A to Z
Havasupai tribe, at the bottom of the Grand Canyon, will block tourism until June
Havasu Falls, one of five Havasupai waterfalls deep in Arizona’s Havasu Canyon, an offshoot of Grand Canyon National Park but on lands administered by the Havasupai Indian Tribe. Photo by Carol M. Highsmith | Carol M. Highsmith Archive, Library of Congress, Prints and Photographs Division
Tourism has been closed on the Havasupai Nation since March 2020 after its government passed a resolution to temporarily suspend tourism.
Since then, the nation’s Tribal Council has extended the resolution four times, the latest being passed in December, expanding the suspension of tourism until June 1 due to COVID-19 concerns.
GET THE MORNING HEADLINES DELIVERED TO YOUR INBOX
“The Tribal Council has continued to consult with health experts and has ultimately decided that we will continue the suspension of tourism until June 1, 2022,” Chairman Thomas Siyuja, Sr., said in a statement.
“There are still so many unknowns with the new COVID-19 variants that for the health and safety of our tribal community, it is in the best interest to remain closed to tourists,” he added.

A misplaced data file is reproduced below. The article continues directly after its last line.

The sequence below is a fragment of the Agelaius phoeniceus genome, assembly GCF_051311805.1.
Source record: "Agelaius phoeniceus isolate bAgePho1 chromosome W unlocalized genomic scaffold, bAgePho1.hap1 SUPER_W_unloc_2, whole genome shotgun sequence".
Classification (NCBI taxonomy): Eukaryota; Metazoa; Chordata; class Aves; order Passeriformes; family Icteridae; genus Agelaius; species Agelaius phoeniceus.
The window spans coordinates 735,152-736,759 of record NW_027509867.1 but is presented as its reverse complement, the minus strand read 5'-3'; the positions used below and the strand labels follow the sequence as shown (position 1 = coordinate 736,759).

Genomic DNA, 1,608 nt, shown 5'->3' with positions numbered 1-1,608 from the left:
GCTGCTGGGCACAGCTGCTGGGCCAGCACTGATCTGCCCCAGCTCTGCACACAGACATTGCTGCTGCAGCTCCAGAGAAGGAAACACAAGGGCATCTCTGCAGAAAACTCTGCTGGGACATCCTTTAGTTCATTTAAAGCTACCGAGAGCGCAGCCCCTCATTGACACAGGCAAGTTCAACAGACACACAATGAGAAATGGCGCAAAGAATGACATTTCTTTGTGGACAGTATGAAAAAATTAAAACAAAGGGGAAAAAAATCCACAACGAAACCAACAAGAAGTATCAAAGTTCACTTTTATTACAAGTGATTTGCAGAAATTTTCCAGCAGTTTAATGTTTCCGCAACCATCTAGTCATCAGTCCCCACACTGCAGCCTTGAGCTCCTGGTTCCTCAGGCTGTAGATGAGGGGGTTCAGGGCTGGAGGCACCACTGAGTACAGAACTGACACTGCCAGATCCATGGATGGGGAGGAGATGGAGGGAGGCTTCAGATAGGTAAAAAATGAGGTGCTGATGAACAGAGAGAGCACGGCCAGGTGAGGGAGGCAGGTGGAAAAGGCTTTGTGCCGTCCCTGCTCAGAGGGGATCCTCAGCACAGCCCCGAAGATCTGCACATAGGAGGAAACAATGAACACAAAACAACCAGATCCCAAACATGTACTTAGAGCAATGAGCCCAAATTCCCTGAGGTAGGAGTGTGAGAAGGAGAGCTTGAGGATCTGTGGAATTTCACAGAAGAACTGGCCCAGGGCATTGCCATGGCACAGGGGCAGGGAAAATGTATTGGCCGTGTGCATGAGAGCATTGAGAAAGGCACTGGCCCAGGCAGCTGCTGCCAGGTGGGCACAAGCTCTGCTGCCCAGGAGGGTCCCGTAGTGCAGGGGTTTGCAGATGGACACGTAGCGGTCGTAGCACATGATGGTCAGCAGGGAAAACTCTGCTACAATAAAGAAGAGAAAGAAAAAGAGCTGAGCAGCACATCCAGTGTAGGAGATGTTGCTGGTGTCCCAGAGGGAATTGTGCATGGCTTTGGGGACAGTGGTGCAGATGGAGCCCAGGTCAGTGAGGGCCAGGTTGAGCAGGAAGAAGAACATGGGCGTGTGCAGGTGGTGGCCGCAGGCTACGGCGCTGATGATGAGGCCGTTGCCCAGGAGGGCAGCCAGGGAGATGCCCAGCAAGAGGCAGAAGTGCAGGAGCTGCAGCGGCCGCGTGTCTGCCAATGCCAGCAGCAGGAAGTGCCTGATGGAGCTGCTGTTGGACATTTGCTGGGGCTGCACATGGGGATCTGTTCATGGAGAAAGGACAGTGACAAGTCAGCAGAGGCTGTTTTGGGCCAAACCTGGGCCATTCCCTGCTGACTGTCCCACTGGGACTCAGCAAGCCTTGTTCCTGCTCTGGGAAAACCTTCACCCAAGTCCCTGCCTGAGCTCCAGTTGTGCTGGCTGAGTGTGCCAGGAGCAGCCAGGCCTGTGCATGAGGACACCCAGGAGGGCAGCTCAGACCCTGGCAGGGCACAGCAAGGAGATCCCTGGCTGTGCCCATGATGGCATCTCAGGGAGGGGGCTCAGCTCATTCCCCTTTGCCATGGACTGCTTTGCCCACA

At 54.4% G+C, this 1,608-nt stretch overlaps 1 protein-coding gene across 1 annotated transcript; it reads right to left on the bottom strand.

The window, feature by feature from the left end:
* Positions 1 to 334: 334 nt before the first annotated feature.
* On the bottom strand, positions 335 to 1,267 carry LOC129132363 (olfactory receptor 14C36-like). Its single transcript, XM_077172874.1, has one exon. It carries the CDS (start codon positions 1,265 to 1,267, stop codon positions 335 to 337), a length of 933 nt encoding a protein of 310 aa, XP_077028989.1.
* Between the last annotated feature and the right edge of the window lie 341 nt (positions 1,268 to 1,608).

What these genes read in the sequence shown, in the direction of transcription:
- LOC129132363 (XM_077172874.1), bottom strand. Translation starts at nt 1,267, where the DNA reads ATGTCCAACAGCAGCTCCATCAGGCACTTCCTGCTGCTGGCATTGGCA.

The Havasupai Nation has been on lockdown and will remain on lockdown for the foreseeable future, according to a statement from the tribe. This is done out of an abundance of caution for the protection and survival of tribal citizens.
The tribe requests people not to travel to any Havasupai tribal land or the Supai Village. All tourists are prohibited from entering.
The Havasupai Tribe’s homeland is located eight miles below the rim of the Grand Canyon, and hundreds of people every year rush for a chance to visit and hike down to see the infamous Havasu Falls. Bookings for visits are usually accepted online, and often sell out soon after the tribe opens for the season.
Individuals who were lucky enough to book dates before the closure will be rescheduled for the same date in 2023.
People with bookings dated after May 31, 2022 are not impacted by the suspension of tourism for now, according to a statement from the tribe. No new reservations will be available for purchase while tourism is suspended, and the Havasupai Tribe look forward to welcoming tourists back when it is safe to do so.
For more information or questions email [email protected].
SUPPORT NEWS YOU TRUST.
Our stories may be republished online or in print under Creative Commons license CC BY-NC-ND 4.0. We ask that you edit only for style or to shorten, provide proper attribution and link to our web site. Please see our republishing guidelines for use of photos and graphics.